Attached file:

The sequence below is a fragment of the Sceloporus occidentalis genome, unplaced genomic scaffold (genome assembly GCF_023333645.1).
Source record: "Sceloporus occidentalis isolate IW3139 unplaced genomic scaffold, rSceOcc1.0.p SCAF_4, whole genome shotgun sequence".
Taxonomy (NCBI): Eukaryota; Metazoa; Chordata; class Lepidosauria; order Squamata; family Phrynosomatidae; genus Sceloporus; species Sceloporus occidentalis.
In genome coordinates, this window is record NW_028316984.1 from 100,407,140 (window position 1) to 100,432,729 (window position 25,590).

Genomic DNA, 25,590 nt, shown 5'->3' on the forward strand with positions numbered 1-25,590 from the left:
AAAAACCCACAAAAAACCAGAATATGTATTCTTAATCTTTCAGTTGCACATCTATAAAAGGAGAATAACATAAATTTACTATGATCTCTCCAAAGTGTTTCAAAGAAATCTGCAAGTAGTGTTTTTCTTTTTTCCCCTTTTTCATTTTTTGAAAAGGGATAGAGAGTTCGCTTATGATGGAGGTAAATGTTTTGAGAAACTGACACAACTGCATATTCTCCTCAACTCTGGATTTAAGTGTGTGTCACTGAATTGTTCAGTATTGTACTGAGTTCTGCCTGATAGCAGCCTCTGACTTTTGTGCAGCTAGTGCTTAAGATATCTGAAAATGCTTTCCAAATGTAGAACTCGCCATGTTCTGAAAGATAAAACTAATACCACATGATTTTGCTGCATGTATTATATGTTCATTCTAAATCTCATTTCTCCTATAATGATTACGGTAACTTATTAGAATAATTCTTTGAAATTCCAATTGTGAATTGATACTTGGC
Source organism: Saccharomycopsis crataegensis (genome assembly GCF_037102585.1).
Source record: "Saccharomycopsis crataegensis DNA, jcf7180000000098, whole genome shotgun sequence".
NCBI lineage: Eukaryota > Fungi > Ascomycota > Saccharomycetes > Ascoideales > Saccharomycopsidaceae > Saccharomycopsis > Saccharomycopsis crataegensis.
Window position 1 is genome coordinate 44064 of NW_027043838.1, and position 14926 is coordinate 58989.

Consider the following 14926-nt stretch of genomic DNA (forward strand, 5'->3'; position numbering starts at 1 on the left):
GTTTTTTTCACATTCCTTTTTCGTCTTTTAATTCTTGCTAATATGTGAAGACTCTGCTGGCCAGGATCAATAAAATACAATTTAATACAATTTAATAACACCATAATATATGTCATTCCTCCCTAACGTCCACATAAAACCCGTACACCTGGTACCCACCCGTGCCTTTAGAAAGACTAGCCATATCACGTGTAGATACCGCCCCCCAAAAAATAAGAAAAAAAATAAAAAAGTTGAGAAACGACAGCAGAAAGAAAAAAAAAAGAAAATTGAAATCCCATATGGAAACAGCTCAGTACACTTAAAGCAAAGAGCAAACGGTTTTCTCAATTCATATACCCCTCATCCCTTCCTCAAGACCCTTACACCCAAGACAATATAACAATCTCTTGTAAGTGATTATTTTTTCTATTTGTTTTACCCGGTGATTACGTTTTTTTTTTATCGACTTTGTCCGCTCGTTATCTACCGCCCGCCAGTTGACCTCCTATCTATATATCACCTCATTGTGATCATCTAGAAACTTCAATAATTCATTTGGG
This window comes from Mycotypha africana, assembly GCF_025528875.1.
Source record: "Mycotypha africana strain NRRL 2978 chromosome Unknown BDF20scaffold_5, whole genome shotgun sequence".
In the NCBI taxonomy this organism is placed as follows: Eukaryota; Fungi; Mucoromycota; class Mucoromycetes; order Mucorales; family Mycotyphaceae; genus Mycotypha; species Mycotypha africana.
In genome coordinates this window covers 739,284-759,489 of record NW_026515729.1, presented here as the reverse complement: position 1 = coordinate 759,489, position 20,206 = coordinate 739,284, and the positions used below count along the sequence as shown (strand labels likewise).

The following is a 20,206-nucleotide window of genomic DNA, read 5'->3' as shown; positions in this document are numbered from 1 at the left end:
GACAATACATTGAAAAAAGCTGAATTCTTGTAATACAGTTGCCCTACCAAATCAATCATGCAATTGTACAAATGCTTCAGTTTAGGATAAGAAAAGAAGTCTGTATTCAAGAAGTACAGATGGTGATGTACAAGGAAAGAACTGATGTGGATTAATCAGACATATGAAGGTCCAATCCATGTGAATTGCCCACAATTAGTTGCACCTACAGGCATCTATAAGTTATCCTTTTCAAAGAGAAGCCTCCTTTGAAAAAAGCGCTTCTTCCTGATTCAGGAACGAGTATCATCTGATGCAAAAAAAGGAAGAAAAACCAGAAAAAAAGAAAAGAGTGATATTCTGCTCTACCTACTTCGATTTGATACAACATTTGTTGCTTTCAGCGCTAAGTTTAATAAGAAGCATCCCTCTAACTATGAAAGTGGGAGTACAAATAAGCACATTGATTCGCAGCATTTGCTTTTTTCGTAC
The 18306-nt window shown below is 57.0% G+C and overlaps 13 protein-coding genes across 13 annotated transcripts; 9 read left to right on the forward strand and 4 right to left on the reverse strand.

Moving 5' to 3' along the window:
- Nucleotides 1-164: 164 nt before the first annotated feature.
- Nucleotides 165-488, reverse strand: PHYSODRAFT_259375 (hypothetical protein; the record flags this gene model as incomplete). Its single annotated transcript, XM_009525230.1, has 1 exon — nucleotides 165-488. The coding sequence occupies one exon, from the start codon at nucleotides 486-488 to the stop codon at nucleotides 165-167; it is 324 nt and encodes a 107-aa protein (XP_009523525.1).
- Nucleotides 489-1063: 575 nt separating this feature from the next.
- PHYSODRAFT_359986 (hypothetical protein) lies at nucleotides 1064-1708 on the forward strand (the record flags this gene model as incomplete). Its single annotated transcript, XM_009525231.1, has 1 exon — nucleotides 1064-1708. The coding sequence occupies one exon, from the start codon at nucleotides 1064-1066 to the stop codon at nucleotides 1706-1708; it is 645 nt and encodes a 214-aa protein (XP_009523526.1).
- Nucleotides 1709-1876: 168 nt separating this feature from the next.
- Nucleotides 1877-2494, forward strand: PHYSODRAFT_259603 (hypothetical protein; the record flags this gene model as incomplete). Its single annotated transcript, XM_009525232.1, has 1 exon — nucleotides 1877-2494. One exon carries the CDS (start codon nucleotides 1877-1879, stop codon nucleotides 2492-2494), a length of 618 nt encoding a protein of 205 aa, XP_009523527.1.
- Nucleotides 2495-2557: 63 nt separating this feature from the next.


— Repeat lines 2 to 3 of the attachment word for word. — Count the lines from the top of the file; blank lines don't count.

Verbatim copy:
Source record: "Sceloporus occidentalis isolate IW3139 unplaced genomic scaffold, rSceOcc1.0.p SCAF_4, whole genome shotgun sequence".
Taxonomy (NCBI): Eukaryota; Metazoa; Chordata; class Lepidosauria; order Squamata; family Phrynosomatidae; genus Sceloporus; species Sceloporus occidentalis.